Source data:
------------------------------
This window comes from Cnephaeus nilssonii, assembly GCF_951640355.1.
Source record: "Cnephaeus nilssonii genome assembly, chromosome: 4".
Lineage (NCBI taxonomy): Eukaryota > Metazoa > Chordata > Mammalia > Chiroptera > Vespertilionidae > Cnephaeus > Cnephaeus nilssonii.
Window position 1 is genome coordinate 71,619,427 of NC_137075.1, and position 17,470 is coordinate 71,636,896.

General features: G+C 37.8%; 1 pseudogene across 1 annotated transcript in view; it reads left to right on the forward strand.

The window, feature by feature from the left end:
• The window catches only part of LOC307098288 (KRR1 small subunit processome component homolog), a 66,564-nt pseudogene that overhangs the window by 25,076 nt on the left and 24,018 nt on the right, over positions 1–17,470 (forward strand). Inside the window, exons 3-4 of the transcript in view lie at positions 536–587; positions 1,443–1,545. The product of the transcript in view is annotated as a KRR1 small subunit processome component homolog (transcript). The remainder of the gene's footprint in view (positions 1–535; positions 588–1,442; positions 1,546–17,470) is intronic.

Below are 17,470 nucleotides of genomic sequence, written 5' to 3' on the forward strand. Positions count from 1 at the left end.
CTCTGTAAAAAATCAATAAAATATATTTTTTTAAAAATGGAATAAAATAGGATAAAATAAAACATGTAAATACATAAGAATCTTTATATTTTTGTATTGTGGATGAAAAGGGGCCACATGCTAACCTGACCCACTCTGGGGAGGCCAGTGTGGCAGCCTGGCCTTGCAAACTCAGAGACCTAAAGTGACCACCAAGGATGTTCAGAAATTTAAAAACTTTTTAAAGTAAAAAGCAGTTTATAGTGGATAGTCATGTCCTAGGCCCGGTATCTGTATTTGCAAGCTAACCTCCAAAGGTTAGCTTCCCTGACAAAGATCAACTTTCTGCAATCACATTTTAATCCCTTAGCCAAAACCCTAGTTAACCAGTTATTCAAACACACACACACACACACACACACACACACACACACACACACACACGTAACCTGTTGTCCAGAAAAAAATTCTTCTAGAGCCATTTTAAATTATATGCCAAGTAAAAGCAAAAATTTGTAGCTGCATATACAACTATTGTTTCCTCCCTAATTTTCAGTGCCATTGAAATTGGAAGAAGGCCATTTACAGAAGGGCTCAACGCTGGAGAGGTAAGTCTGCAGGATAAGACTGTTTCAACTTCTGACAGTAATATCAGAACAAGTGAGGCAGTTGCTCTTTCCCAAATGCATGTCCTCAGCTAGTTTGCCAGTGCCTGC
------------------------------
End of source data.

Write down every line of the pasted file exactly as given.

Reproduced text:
This window comes from Cnephaeus nilssonii, assembly GCF_951640355.1.
Source record: "Cnephaeus nilssonii genome assembly, chromosome: 4".
Lineage (NCBI taxonomy): Eukaryota > Metazoa > Chordata > Mammalia > Chiroptera > Vespertilionidae > Cnephaeus > Cnephaeus nilssonii.
Window position 1 is genome coordinate 71,619,427 of NC_137075.1, and position 17,470 is coordinate 71,636,896.

General features: G+C 37.8%; 1 pseudogene across 1 annotated transcript in view; it reads left to right on the forward strand.

The window, feature by feature from the left end:
• The window catches only part of LOC307098288 (KRR1 small subunit processome component homolog), a 66,564-nt pseudogene that overhangs the window by 25,076 nt on the left and 24,018 nt on the right, over positions 1–17,470 (forward strand). Inside the window, exons 3-4 of the transcript in view lie at positions 536–587; positions 1,443–1,545. The product of the transcript in view is annotated as a KRR1 small subunit processome component homolog (transcript). The remainder of the gene's footprint in view (positions 1–535; positions 588–1,442; positions 1,546–17,470) is intronic.

Below are 17,470 nucleotides of genomic sequence, written 5' to 3' on the forward strand. Positions count from 1 at the left end.
CTCTGTAAAAAATCAATAAAATATATTTTTTTAAAAATGGAATAAAATAGGATAAAATAAAACATGTAAATACATAAGAATCTTTATATTTTTGTATTGTGGATGAAAAGGGGCCACATGCTAACCTGACCCACTCTGGGGAGGCCAGTGTGGCAGCCTGGCCTTGCAAACTCAGAGACCTAAAGTGACCACCAAGGATGTTCAGAAATTTAAAAACTTTTTAAAGTAAAAAGCAGTTTATAGTGGATAGTCATGTCCTAGGCCCGGTATCTGTATTTGCAAGCTAACCTCCAAAGGTTAGCTTCCCTGACAAAGATCAACTTTCTGCAATCACATTTTAATCCCTTAGCCAAAACCCTAGTTAACCAGTTATTCAAACACACACACACACACACACACACACACACACACACACACACACACGTAACCTGTTGTCCAGAAAAAAATTCTTCTAGAGCCATTTTAAATTATATGCCAAGTAAAAGCAAAAATTTGTAGCTGCATATACAACTATTGTTTCCTCCCTAATTTTCAGTGCCATTGAAATTGGAAGAAGGCCATTTACAGAAGGGCTCAACGCTGGAGAGGTAAGTCTGCAGGATAAGACTGTTTCAACTTCTGACAGTAATATCAGAACAAGTGAGGCAGTTGCTCTTTCCCAAATGCATGTCCTCAGCTAGTTTGCCAGTGCCTGC